Play it safe: the right way to clean fruits and veggies

Category : HEALTH & BEAUTY

Featured on ShopSmart

I worry these days about E. coli and all the other icky illnesses I can get from food. Remember the tainted spinach and tomato scares of just a couple of years ago? And now there are new deadly outbreaks of E. coli in Europe in the news possibly traced to cucumbers, tomatoes, and other fresh produce.

I wanted to be better informed, so I got onto the Food and Drug Administration’s website to take a little refresher course in prepping fresh fruits and veggies. And I’m glad I did, because I’d been taking risky shortcuts with my family’s health. Here’s what the site recommends:

Wash your hands for 20 seconds with warm water and soap before and after prepping fresh produce.

Cut away any damaged or bruised areas (harbingers of bacteria) before prepping or eating.

Gently rub fruits and veggies while rinsing under plain running water; you don’t need soap and water.

Always wash produce before you peel it, too, so dirt and bacteria aren’t transferred from your knife to the food.

Use a clean vegetable brush to scrub melons, cukes, zucchini and other firm fruits and veggies.

Dry with a clean cloth or paper towel to help reduce any lingering bacteria.

Tear off and toss the outer leaves of lettuce and cabbageheads.

To bone up on more food safety tips go to FDA’s website and be sure to read  ”10 Food Shockers” in the June issue of ShopSmart, now on newsstands. It’s full of easy solutions to some scary surprises.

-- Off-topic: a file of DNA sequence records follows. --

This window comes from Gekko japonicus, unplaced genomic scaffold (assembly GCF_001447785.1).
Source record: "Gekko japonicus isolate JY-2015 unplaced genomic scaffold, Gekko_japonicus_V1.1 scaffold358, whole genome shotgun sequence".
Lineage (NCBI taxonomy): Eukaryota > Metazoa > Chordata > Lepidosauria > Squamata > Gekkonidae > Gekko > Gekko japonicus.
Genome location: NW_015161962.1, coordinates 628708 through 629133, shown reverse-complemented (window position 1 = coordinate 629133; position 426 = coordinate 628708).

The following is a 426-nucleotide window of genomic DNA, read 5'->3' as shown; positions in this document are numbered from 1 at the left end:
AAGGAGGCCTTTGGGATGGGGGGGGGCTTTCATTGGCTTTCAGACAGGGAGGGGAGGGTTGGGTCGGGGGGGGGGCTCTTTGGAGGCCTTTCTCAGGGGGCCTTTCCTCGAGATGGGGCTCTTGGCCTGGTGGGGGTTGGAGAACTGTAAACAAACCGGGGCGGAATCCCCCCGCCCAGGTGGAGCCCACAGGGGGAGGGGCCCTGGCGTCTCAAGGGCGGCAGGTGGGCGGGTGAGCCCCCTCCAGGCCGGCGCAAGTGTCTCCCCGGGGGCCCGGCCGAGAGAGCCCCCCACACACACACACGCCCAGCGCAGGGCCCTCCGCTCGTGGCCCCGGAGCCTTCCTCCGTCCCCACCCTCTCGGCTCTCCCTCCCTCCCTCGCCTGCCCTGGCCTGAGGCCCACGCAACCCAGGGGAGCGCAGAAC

World Renowned Restaurateur Eric Ripert Buys Radiation Detector To Test Seafood At Le Bernardin

Category : FABFOOD


April 11, 2011

Chef Eric Ripert of New York seafood mecca Le Bernardin spoke with CNN’s John King about his recent purchase of a dosimeter to detect radiation levels in the fish he serves. As he suspected he found “absolutely nothing” but finds the instrument helpful in allaying customers’ concerns in the wake of Japan’s ongoing nuclear emergency.  (Click on the above link for interview transcript)

Ripert explains that each night four or five tables had been asking questions and wanting more information about the fish. He adds that although he was getting hamachi and kampachi from the south of Japan, he has stopped to due the price increase and the current difficultly in obtaining the product. He still uses other Japanese ingredients and has no intention of taking them off the menu.

The New York Times reports that Sushi Yasuda plans to follow in Ripert’s footsteps, and that many other food companies are struggling with how to assure customers that their products are safe.

Watch Eric Ripert’s CNN appearance below for more on serving seafood from Japan:

Video with CNN anchor John King